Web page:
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Home > ATE Caselaw > Jones v Wrexham Borough Council (2007)

Jones v Wrexham Borough Council (2007)

Jones v Wrexham Borough Council (2007)

The Issues: The Defendants challenged the enforceability of a CFA signed before 1 November 2005, by reference to the Conditional Fee Agreements Regulations 2000 (the 2000 Regulations) and in particular to Regulation 4(2)(e)(ii) relating to the requirement to inform the client of any “interest” the solicitor might have in recommending a particular insurer. Those representing the Claimant argued that the CFA was in fact a ‘CFA Lite’ in accordance with The Conditional Fee Agreement (Miscellaneous Amendments) Regulations 2003 (the 2003 Regulations), which did not require compliance with Regulation 4 of the 2000 Regulations.

Held: A CFA Lite is defined in Regulation 3A of the 2003 regulations, and is:

“.... a conditional fee agreement under which, except in the circumstances set out in paragraph (5), the client is liable to pay his legal representative's fees and expenses only to the extent that the sums are recovered in respect of the relevant proceedings, whether by way of costs or otherwise.”

In this case, i t did not appear that the Claimant’s solicitor had intended to form a CFA Lite with the Claimant as it was in a format recommended in 2001 and it purported to be an agreement complying only with the 2000 Regulations. Nevertheless, the Court formed the view that the question of whether a CFA is a CFA Lite within the 2003 Regulations depends on the construction of all the arrangements made between the solicitor and the client, including those incorporated in any accompanying documentation, such as a ‘Rule 15’ letter (para 57).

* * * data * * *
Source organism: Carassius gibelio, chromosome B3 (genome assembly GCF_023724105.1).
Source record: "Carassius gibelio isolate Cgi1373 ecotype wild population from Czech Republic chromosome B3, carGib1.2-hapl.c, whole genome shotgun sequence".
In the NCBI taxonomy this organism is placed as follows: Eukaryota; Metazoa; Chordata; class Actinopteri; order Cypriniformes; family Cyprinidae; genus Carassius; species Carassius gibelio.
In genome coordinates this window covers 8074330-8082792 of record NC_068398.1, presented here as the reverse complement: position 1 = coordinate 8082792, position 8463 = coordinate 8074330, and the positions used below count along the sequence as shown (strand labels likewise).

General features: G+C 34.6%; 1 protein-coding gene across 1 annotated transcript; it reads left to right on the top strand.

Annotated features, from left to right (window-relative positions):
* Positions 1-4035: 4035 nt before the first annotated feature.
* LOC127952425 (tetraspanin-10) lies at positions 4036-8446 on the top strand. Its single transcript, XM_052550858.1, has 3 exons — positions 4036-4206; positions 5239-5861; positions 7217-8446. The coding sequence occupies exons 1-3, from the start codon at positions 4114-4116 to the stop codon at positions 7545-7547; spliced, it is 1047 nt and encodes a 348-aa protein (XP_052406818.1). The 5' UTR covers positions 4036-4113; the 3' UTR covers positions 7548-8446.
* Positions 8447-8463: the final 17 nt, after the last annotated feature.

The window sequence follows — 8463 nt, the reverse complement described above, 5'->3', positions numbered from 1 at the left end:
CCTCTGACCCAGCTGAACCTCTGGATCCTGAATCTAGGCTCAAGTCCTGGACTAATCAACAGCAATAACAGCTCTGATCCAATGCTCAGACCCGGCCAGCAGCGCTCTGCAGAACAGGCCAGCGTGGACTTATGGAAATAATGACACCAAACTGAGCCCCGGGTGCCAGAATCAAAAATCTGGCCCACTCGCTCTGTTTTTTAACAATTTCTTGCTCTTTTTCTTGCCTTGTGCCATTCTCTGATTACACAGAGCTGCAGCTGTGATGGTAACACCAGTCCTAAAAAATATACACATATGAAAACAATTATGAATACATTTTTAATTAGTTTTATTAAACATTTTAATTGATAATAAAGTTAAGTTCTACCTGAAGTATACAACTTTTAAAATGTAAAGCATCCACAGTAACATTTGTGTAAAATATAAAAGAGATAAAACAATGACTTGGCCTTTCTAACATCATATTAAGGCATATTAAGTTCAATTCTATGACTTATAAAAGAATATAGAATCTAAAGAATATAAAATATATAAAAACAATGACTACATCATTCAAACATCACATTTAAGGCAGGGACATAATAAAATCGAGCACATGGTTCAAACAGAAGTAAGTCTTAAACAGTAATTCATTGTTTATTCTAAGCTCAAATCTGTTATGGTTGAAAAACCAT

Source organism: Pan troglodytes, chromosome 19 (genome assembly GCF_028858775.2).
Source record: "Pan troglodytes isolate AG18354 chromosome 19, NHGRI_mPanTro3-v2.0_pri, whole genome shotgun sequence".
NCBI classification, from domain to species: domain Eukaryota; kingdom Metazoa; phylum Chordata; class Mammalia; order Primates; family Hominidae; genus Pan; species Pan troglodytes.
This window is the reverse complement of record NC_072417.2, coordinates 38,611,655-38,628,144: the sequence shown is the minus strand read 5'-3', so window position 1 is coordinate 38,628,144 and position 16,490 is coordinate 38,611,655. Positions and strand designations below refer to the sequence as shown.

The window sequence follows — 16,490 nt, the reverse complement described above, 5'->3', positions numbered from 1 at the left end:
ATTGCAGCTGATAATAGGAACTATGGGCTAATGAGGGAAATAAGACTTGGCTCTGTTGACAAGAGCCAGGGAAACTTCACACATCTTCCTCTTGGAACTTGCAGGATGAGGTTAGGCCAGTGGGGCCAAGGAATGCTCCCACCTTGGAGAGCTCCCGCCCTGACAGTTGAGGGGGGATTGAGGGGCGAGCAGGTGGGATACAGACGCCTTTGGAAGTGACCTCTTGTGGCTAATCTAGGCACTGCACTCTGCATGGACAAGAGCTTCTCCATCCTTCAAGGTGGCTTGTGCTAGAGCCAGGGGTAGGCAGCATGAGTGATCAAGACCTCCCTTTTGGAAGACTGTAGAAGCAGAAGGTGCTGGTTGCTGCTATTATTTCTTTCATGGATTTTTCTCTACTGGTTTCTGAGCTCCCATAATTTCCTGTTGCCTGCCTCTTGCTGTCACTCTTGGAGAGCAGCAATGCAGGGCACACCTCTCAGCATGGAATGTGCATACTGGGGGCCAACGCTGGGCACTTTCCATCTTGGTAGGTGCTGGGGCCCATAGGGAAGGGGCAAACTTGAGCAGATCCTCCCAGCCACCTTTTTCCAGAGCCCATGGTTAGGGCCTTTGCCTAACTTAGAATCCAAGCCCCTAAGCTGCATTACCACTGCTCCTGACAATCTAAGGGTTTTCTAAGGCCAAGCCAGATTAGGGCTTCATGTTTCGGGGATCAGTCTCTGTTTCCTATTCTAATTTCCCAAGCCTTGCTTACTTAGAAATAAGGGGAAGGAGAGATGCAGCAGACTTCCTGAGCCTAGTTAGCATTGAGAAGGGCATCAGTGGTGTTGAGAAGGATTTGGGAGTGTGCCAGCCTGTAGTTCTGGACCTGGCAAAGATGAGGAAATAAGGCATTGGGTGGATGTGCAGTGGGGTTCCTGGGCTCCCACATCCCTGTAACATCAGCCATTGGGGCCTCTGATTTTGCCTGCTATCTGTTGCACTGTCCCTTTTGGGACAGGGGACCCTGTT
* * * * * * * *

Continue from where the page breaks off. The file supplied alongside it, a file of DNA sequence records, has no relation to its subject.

In this instance the Client Care letter stated amongst things that:

“.....that there will be no deduction from your damages or a bill for you to pay if any of our own costs are unrecovered.”

Taking the Client Care letter account, the Court concluded that so far as the Claimant was concerned, the agreement was that there would be a waiver of costs, except to the extent that there was recovery of costs from either the other side or an insurance policy, and therefore she had no liability for costs unless she withdrew instructions. Therefore the CFA was indeed a CFA Lite in accordance with the 2003 regulations (para 57).

In the circumstances Regulation 4 of the 2000 Regulations did not apply and the CFA remained enforceable.

Comment: This is a helpful ruling on CFAs entered into before 1 st November 2005. The CFA Regulations were repealed after this date, so none of the points in this decision are relevant to CFAs signed after that date, but this decision may be helpful in ‘saving’ pre 1 November 2005 CFAs which are being challenged on the basis of a breach of the 2000 Regulations. Claimant’s solicitors who are faced with such a challenge should look carefully at the entirety of their agreement with the client including the Client Care Letter to see whether, in reality, a CFA Lite has been formed.

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